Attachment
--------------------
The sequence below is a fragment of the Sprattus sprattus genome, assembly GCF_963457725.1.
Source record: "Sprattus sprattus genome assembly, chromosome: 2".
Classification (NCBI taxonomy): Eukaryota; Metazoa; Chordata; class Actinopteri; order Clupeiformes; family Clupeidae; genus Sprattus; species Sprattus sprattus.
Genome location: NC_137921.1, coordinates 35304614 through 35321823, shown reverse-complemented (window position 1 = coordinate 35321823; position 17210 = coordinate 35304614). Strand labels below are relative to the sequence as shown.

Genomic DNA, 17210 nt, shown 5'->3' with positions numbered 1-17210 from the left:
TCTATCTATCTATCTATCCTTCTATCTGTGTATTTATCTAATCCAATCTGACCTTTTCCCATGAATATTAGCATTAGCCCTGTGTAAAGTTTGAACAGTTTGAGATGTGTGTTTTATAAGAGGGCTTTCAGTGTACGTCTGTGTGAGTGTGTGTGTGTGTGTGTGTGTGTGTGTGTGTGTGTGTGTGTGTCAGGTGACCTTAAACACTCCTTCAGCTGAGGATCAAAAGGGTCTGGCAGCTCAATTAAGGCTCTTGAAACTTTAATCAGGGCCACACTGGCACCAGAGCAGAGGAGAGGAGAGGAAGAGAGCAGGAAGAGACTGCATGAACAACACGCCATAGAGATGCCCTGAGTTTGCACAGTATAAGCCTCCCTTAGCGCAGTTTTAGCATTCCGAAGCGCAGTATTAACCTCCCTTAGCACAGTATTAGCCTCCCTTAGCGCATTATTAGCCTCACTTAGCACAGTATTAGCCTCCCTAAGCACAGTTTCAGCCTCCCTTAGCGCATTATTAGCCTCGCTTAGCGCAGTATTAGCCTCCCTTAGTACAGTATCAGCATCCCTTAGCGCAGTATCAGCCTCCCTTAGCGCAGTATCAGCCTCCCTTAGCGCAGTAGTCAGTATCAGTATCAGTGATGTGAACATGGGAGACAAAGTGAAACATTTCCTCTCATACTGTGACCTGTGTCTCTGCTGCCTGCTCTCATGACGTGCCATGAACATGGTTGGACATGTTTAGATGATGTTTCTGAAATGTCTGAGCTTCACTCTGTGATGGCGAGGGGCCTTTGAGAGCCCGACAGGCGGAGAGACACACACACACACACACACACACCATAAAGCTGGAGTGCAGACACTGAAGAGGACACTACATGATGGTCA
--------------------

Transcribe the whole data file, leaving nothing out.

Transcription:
The sequence below is a fragment of the Sprattus sprattus genome, assembly GCF_963457725.1.
Source record: "Sprattus sprattus genome assembly, chromosome: 2".
Classification (NCBI taxonomy): Eukaryota; Metazoa; Chordata; class Actinopteri; order Clupeiformes; family Clupeidae; genus Sprattus; species Sprattus sprattus.
Genome location: NC_137921.1, coordinates 35304614 through 35321823, shown reverse-complemented (window position 1 = coordinate 35321823; position 17210 = coordinate 35304614). Strand labels below are relative to the sequence as shown.

Genomic DNA, 17210 nt, shown 5'->3' with positions numbered 1-17210 from the left:
TCTATCTATCTATCTATCCTTCTATCTGTGTATTTATCTAATCCAATCTGACCTTTTCCCATGAATATTAGCATTAGCCCTGTGTAAAGTTTGAACAGTTTGAGATGTGTGTTTTATAAGAGGGCTTTCAGTGTACGTCTGTGTGAGTGTGTGTGTGTGTGTGTGTGTGTGTGTGTGTGTGTGTGTGTGTCAGGTGACCTTAAACACTCCTTCAGCTGAGGATCAAAAGGGTCTGGCAGCTCAATTAAGGCTCTTGAAACTTTAATCAGGGCCACACTGGCACCAGAGCAGAGGAGAGGAGAGGAAGAGAGCAGGAAGAGACTGCATGAACAACACGCCATAGAGATGCCCTGAGTTTGCACAGTATAAGCCTCCCTTAGCGCAGTTTTAGCATTCCGAAGCGCAGTATTAACCTCCCTTAGCACAGTATTAGCCTCCCTTAGCGCATTATTAGCCTCACTTAGCACAGTATTAGCCTCCCTAAGCACAGTTTCAGCCTCCCTTAGCGCATTATTAGCCTCGCTTAGCGCAGTATTAGCCTCCCTTAGTACAGTATCAGCATCCCTTAGCGCAGTATCAGCCTCCCTTAGCGCAGTATCAGCCTCCCTTAGCGCAGTAGTCAGTATCAGTATCAGTGATGTGAACATGGGAGACAAAGTGAAACATTTCCTCTCATACTGTGACCTGTGTCTCTGCTGCCTGCTCTCATGACGTGCCATGAACATGGTTGGACATGTTTAGATGATGTTTCTGAAATGTCTGAGCTTCACTCTGTGATGGCGAGGGGCCTTTGAGAGCCCGACAGGCGGAGAGACACACACACACACACACACACACCATAAAGCTGGAGTGCAGACACTGAAGAGGACACTACATGATGGTCA